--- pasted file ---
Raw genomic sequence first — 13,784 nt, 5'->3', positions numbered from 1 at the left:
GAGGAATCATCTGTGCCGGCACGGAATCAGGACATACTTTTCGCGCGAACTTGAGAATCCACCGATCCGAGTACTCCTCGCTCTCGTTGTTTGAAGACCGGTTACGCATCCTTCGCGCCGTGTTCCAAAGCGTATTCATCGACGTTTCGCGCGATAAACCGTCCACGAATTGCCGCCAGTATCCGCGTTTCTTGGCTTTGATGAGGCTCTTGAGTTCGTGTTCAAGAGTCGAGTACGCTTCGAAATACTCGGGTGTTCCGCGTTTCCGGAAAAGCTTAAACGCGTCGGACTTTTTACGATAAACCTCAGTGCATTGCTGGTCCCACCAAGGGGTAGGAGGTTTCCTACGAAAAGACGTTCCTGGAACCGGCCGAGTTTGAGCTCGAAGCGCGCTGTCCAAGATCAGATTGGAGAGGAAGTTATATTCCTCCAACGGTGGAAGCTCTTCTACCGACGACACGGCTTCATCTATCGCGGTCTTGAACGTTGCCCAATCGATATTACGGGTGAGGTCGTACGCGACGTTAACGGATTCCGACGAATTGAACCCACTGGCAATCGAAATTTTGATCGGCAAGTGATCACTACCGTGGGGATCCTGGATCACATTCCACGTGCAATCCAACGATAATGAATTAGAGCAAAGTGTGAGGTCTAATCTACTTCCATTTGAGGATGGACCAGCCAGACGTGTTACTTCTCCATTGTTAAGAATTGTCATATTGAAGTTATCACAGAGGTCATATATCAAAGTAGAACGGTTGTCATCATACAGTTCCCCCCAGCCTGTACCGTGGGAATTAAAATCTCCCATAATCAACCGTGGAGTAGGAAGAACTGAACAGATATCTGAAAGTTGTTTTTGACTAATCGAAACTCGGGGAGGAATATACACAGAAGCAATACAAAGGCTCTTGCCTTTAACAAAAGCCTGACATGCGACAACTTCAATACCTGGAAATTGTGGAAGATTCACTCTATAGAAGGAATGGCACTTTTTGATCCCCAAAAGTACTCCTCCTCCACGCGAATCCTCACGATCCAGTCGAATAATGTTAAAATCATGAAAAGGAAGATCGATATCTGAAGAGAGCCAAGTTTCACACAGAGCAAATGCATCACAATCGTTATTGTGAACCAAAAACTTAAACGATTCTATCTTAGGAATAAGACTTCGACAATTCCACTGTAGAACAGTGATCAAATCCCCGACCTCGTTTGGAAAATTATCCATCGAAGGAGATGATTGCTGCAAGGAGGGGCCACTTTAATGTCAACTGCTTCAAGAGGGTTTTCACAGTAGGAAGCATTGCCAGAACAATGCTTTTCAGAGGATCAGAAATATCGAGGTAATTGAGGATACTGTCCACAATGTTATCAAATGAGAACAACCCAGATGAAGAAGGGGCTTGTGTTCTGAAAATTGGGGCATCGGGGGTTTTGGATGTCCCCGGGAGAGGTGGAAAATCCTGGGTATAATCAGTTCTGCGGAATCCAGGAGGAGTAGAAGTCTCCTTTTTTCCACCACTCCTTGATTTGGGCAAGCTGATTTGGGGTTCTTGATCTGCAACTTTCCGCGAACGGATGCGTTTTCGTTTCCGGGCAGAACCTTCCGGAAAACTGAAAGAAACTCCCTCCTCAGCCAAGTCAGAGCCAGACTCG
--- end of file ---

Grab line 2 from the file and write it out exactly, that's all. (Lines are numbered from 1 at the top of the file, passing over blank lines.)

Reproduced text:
GAGGAATCATCTGTGCCGGCACGGAATCAGGACATACTTTTCGCGCGAACTTGAGAATCCACCGATCCGAGTACTCCTCGCTCTCGTTGTTTGAAGACCGGTTACGCATCCTTCGCGCCGTGTTCCAAAGCGTATTCATCGACGTTTCGCGCGATAAACCGTCCACGAATTGCCGCCAGTATCCGCGTTTCTTGGCTTTGATGAGGCTCTTGAGTTCGTGTTCAAGAGTCGAGTACGCTTCGAAATACTCGGGTGTTCCGCGTTTCCGGAAAAGCTTAAACGCGTCGGACTTTTTACGATAAACCTCAGTGCATTGCTGGTCCCACCAAGGGGTAGGAGGTTTCCTACGAAAAGACGTTCCTGGAACCGGCCGAGTTTGAGCTCGAAGCGCGCTGTCCAAGATCAGATTGGAGAGGAAGTTATATTCCTCCAACGGTGGAAGCTCTTCTACCGACGACACGGCTTCATCTATCGCGGTCTTGAACGTTGCCCAATCGATATTACGGGTGAGGTCGTACGCGACGTTAACGGATTCCGACGAATTGAACCCACTGGCAATCGAAATTTTGATCGGCAAGTGATCACTACCGTGGGGATCCTGGATCACATTCCACGTGCAATCCAACGATAATGAATTAGAGCAAAGTGTGAGGTCTAATCTACTTCCATTTGAGGATGGACCAGCCAGACGTGTTACTTCTCCATTGTTAAGAATTGTCATATTGAAGTTATCACAGAGGTCATATATCAAAGTAGAACGGTTGTCATCATACAGTTCCCCCCAGCCTGTACCGTGGGAATTAAAATCTCCCATAATCAACCGTGGAGTAGGAAGAACTGAACAGATATCTGAAAGTTGTTTTTGACTAATCGAAACTCGGGGAGGAATATACACAGAAGCAATACAAAGGCTCTTGCCTTTAACAAAAGCCTGACATGCGACAACTTCAATACCTGGAAATTGTGGAAGATTCACTCTATAGAAGGAATGGCACTTTTTGATCCCCAAAAGTACTCCTCCTCCACGCGAATCCTCACGATCCAGTCGAATAATGTTAAAATCATGAAAAGGAAGATCGATATCTGAAGAGAGCCAAGTTTCACACAGAGCAAATGCATCACAATCGTTATTGTGAACCAAAAACTTAAACGATTCTATCTTAGGAATAAGACTTCGACAATTCCACTGTAGAACAGTGATCAAATCCCCGACCTCGTTTGGAAAATTATCCATCGAAGGAGATGATTGCTGCAAGGAGGGGCCACTTTAATGTCAACTGCTTCAAGAGGGTTTTCACAGTAGGAAGCATTGCCAGAACAATGCTTTTCAGAGGATCAGAAATATCGAGGTAATTGAGGATACTGTCCACAATGTTATCAAATGAGAACAACCCAGATGAAGAAGGGGCTTGTGTTCTGAAAATTGGGGCATCGGGGGTTTTGGATGTCCCCGGGAGAGGTGGAAAATCCTGGGTATAATCAGTTCTGCGGAATCCAGGAGGAGTAGAAGTCTCCTTTTTTCCACCACTCCTTGATTTGGGCAAGCTGATTTGGGGTTCTTGATCTGCAACTTTCCGCGAACGGATGCGTTTTCGTTTCCGGGCAGAACCTTCCGGAAAACTGAAAGAAACTCCCTCCTCAGCCAAGTCAGAGCCAGACTCG